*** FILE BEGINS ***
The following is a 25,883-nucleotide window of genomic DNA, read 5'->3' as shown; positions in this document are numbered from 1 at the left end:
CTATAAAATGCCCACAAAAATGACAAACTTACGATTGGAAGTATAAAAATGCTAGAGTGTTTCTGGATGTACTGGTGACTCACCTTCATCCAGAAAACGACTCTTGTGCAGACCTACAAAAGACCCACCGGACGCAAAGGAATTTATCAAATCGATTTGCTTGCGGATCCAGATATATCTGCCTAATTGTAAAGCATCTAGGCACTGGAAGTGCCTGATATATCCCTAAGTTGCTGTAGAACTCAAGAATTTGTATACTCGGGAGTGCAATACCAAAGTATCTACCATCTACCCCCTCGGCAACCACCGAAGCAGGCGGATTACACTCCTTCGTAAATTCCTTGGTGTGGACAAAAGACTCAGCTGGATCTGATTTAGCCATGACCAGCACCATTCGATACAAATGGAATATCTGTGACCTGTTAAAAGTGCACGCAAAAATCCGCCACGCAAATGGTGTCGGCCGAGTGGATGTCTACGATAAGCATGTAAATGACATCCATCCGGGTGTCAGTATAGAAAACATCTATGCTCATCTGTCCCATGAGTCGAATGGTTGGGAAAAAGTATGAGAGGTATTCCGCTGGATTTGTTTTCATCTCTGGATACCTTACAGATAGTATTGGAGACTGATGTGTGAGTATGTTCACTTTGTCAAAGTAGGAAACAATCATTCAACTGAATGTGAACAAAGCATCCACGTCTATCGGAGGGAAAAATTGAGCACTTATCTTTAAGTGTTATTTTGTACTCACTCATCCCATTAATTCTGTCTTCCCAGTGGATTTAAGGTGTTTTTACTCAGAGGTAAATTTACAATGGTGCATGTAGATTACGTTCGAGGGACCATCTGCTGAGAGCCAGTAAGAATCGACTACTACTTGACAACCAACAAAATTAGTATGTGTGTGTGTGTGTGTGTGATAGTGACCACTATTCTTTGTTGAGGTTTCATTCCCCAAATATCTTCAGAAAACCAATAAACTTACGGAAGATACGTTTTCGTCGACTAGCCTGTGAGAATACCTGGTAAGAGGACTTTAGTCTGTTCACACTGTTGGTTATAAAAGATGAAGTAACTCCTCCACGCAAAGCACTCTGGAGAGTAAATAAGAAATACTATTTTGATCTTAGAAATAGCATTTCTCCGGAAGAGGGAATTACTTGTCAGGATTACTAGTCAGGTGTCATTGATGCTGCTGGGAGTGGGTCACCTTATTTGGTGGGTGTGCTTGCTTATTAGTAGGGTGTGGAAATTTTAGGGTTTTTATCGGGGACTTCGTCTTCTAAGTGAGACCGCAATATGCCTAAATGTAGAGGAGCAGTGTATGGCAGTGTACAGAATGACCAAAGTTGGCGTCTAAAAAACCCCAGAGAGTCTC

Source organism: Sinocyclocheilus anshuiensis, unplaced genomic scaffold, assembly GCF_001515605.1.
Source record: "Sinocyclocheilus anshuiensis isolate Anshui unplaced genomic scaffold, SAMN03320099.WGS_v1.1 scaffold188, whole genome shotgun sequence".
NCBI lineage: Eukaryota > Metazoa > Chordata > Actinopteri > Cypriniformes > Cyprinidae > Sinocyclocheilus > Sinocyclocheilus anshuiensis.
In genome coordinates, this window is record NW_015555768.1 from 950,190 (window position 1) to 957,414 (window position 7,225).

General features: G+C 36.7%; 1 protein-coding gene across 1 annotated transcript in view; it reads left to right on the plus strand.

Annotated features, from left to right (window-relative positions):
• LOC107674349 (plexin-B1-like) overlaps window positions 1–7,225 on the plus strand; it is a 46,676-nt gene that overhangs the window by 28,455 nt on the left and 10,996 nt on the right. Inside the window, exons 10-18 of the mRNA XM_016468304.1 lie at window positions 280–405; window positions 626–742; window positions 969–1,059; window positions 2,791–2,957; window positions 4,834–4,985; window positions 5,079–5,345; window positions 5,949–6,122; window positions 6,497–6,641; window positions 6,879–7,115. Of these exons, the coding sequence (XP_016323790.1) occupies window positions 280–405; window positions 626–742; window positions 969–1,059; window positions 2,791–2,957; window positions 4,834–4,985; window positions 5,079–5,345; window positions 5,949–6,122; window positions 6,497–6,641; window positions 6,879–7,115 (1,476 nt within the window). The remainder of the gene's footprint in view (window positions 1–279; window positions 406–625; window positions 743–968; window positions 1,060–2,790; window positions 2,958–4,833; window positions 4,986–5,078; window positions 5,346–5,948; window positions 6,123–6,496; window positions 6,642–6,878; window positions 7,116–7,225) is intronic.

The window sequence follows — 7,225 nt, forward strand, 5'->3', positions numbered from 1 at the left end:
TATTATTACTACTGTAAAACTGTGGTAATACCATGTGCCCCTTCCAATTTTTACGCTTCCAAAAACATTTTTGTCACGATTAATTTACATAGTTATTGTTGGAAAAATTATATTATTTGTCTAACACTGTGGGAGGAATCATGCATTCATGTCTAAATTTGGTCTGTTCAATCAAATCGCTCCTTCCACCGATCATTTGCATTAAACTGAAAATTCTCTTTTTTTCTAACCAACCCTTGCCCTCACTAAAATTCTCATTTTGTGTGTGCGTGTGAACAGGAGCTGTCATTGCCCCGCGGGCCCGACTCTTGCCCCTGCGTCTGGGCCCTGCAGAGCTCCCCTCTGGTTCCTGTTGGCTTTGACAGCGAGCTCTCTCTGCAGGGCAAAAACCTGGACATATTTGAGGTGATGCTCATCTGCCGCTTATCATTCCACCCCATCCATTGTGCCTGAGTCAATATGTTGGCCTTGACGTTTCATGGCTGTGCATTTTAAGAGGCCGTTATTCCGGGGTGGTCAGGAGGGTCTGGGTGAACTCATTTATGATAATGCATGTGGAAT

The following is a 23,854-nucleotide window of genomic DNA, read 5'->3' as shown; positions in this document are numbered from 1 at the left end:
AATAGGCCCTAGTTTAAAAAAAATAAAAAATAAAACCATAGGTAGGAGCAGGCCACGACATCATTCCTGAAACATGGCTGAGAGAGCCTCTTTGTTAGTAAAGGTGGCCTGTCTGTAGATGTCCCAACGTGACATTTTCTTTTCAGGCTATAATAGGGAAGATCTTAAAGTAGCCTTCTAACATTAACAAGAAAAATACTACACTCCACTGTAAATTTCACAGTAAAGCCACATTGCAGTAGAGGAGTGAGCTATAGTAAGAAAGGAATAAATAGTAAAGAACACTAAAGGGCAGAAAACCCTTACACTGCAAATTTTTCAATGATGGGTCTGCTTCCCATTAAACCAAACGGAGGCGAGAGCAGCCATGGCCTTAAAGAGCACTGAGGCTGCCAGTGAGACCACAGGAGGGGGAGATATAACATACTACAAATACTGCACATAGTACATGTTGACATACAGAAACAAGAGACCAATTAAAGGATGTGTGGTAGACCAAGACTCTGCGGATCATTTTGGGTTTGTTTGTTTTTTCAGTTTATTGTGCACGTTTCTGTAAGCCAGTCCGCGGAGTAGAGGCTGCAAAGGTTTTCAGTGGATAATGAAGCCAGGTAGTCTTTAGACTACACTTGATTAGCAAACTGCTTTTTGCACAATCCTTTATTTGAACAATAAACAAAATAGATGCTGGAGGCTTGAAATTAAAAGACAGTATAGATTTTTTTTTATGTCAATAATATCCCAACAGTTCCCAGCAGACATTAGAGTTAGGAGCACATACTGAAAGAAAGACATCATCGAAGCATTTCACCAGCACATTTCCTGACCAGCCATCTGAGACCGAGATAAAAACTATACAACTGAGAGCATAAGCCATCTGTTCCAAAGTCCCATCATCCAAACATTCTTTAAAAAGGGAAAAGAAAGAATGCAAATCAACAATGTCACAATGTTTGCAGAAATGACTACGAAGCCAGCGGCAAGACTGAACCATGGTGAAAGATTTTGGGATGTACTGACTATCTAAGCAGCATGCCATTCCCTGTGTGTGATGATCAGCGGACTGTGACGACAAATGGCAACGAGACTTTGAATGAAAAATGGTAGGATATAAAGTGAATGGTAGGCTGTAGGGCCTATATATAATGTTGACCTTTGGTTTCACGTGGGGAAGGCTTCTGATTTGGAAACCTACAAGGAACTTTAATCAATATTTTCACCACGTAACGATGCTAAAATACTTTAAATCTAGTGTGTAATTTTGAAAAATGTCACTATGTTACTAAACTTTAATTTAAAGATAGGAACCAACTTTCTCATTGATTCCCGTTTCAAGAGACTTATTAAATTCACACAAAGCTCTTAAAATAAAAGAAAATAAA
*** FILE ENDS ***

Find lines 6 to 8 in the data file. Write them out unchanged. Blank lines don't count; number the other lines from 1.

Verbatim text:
In genome coordinates, this window is record NW_015555768.1 from 950,190 (window position 1) to 957,414 (window position 7,225).

General features: G+C 36.7%; 1 protein-coding gene across 1 annotated transcript in view; it reads left to right on the plus strand.

Annotated features, from left to right (window-relative positions):